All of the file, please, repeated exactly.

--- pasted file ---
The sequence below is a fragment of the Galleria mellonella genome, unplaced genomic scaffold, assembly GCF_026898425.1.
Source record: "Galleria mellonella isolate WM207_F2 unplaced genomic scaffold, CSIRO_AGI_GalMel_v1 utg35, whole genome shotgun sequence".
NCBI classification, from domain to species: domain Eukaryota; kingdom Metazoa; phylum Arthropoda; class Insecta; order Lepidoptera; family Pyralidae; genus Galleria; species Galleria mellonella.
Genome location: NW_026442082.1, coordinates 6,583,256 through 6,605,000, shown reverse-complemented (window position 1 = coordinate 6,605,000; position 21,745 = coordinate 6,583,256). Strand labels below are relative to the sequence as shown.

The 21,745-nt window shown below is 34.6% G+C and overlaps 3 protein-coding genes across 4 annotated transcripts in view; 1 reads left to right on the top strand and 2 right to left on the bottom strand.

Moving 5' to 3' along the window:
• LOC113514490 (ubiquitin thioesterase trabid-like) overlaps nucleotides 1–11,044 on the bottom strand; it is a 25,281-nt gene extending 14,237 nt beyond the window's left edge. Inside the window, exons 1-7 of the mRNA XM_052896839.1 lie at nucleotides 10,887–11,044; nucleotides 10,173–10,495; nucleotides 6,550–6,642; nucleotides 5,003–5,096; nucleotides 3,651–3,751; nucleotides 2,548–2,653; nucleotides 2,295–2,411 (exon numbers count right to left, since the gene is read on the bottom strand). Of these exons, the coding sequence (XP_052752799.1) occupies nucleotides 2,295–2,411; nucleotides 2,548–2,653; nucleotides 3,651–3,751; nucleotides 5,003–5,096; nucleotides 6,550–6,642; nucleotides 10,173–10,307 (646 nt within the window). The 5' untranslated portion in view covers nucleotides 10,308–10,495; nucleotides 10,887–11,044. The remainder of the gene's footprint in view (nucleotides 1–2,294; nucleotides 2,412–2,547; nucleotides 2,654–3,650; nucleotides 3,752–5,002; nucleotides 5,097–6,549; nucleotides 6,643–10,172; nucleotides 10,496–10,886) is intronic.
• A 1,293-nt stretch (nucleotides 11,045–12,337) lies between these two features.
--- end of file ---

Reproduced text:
The sequence below is a fragment of the Galleria mellonella genome, unplaced genomic scaffold, assembly GCF_026898425.1.
Source record: "Galleria mellonella isolate WM207_F2 unplaced genomic scaffold, CSIRO_AGI_GalMel_v1 utg35, whole genome shotgun sequence".
NCBI classification, from domain to species: domain Eukaryota; kingdom Metazoa; phylum Arthropoda; class Insecta; order Lepidoptera; family Pyralidae; genus Galleria; species Galleria mellonella.
Genome location: NW_026442082.1, coordinates 6,583,256 through 6,605,000, shown reverse-complemented (window position 1 = coordinate 6,605,000; position 21,745 = coordinate 6,583,256). Strand labels below are relative to the sequence as shown.

The 21,745-nt window shown below is 34.6% G+C and overlaps 3 protein-coding genes across 4 annotated transcripts in view; 1 reads left to right on the top strand and 2 right to left on the bottom strand.

Moving 5' to 3' along the window:
• LOC113514490 (ubiquitin thioesterase trabid-like) overlaps nucleotides 1–11,044 on the bottom strand; it is a 25,281-nt gene extending 14,237 nt beyond the window's left edge. Inside the window, exons 1-7 of the mRNA XM_052896839.1 lie at nucleotides 10,887–11,044; nucleotides 10,173–10,495; nucleotides 6,550–6,642; nucleotides 5,003–5,096; nucleotides 3,651–3,751; nucleotides 2,548–2,653; nucleotides 2,295–2,411 (exon numbers count right to left, since the gene is read on the bottom strand). Of these exons, the coding sequence (XP_052752799.1) occupies nucleotides 2,295–2,411; nucleotides 2,548–2,653; nucleotides 3,651–3,751; nucleotides 5,003–5,096; nucleotides 6,550–6,642; nucleotides 10,173–10,307 (646 nt within the window). The 5' untranslated portion in view covers nucleotides 10,308–10,495; nucleotides 10,887–11,044. The remainder of the gene's footprint in view (nucleotides 1–2,294; nucleotides 2,412–2,547; nucleotides 2,654–3,650; nucleotides 3,752–5,002; nucleotides 5,097–6,549; nucleotides 6,643–10,172; nucleotides 10,496–10,886) is intronic.
• A 1,293-nt stretch (nucleotides 11,045–12,337) lies between these two features.